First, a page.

Complete colonies, solitary queens, and groups of founding queens were collected in a coniferous forest on a south exposed slope below the Abastumani Astrophysical Observatory, Samtskhe-Javakheti region, Georgia (N:41045.4730, E: 042049.0440, elev. appr. 1535 m) in August 2010 and September 2013. Quite unusual for Leptothorax, colonies nested under the bark on the southern side of stems of Caucasian firs (Abies nordmanniana) and Oriental spruce (Picea orientalis) up to 1.6 m above the ground. Many nests were found near old, withered, injured stem areas, where resin had been tapped, and some colonies were completely surrounded by dry resin deposits. Six colonies were also found in rotting logs and tree stumps on the ground, the typical nest site of other species of Leptothorax. (Heinze and Gratiashvili 2015)
Distribution based on Regional Taxon Lists
Distribution based on AntMaps
Distribution based on AntWeb specimens
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Heinze and Gratiashvili (2015) - In August 2010 and September 2013 we collected colonies of L. scamni at its type locality in Abastumani, Georgia. In total we found seven solitary queens, two colonies consisting of five and six queens and one or four workers with a few larvae, and 32 larger colonies (5 queenless, 11 with a single queen, 18 with multiple—2 to 13—dealate female sexuals or queens of unknown reproductive status).
Dissections of queens from collected colonies showed colonies were functionally monogynous. Each examined colony contained only a single physogastric queen with maturing oocytes in its ovaries. Other mated or unmated queens had short ovarioles without maturing viable eggs, though some ovaries contained trophic eggs with large yolky droplets. Similar to other functionally monogynous Leptothorax, the contribution of nestmate queens to the brood is, therefore, highly skewed.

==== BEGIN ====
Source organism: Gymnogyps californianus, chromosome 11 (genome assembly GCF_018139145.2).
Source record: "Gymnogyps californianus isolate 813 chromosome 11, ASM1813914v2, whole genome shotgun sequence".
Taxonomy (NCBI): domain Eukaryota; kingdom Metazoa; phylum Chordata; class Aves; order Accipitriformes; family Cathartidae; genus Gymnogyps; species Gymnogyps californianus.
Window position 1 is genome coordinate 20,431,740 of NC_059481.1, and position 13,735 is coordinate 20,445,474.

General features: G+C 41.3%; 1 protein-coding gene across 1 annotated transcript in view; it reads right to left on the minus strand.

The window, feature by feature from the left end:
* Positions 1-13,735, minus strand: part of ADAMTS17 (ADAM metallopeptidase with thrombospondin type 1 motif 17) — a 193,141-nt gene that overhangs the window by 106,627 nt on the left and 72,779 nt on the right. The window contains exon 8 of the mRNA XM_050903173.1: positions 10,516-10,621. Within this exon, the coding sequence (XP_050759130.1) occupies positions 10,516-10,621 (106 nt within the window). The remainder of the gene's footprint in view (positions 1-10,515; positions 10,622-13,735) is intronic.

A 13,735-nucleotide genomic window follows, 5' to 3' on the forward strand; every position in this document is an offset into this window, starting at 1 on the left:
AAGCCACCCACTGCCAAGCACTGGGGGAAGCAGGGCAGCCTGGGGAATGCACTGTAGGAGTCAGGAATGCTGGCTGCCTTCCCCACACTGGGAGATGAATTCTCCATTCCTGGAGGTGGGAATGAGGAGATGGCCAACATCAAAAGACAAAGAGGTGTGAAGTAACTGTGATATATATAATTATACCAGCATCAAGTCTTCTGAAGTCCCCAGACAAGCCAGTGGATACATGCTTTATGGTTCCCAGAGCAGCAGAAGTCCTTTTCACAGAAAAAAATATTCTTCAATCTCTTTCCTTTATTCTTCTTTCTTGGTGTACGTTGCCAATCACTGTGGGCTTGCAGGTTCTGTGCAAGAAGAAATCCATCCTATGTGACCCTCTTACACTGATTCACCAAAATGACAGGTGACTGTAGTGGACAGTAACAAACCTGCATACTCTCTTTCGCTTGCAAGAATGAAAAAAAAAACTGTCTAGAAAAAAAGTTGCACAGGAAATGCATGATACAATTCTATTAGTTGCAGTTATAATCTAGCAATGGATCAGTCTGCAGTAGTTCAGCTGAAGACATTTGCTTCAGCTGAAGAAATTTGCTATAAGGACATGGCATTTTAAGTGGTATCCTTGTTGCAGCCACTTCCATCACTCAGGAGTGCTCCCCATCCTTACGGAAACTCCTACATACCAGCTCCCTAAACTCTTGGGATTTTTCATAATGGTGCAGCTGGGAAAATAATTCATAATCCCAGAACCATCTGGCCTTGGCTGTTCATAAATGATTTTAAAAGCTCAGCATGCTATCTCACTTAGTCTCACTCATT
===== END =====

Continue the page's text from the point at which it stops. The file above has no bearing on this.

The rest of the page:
In the laboratory, males and young queens of L. scamni showed sexual activity early in the morning and mated without much flight activity.
Our fieldwork supports the earlier impression that L. scamni is rather patchily distributed. Despite intensive search in other areas around Abastumani, we found colonies only on a south-exposed slope in an open spruce forest.
In contrast to other Leptothorax species, which live at the base of pine trees or in rotting branches (e.g., Buschinger 1968a; Seifert 2007), L. scamni nested under the bark of spruce and fir trees and many nests were surrounded by large deposits of dry resin.
The following information is derived from Barry Bolton's New General Catalogue, a catalogue of the world's ants.
- scamni. Leptothorax (Mychothorax) muscorum var. scamni Ruzsky, 1905b: 620, fig. 151 (w.) CAUCASUS. Heinze, Schulz & Radchenko, 1993: 180 (q.). Raised to species: Arnol'di, 1977a: 204.
- Arnol'di, K. V. 1977a. New and little known ant species of the genus Leptothorax Mayr (Hymenoptera, Formicidae) in the European USSR and the Caucasus. Entomol. Obozr. 56: 198-204 (page 204, Raised to species)
- Heinze, J. and N. Gratiashvili. 2015. High skew in the Caucasus: functional monogyny in the ant Leptothorax scamni. Insectes Sociaux. 62:385-392. doi:10.1007/s00040-015-0415-5
- Heinze, J.; Schulz, A.; Radchenko, A. G. 1993. Redescription of the ant Leptothorax (s. str.) scamni Ruzsky, 1905. Psyche (Camb.) 100: 177-183 PDF (page 180, queen described)
- Ruzsky, M. 1905b. The ants of Russia. (Formicariae Imperii Rossici). Systematics, geography and data on the biology of Russian ants. Part I. Tr. Obshch. Estestvoispyt. Imp. Kazan. Univ. 38(4-6 6: 1-800 (page 620, fig. 151 worker described)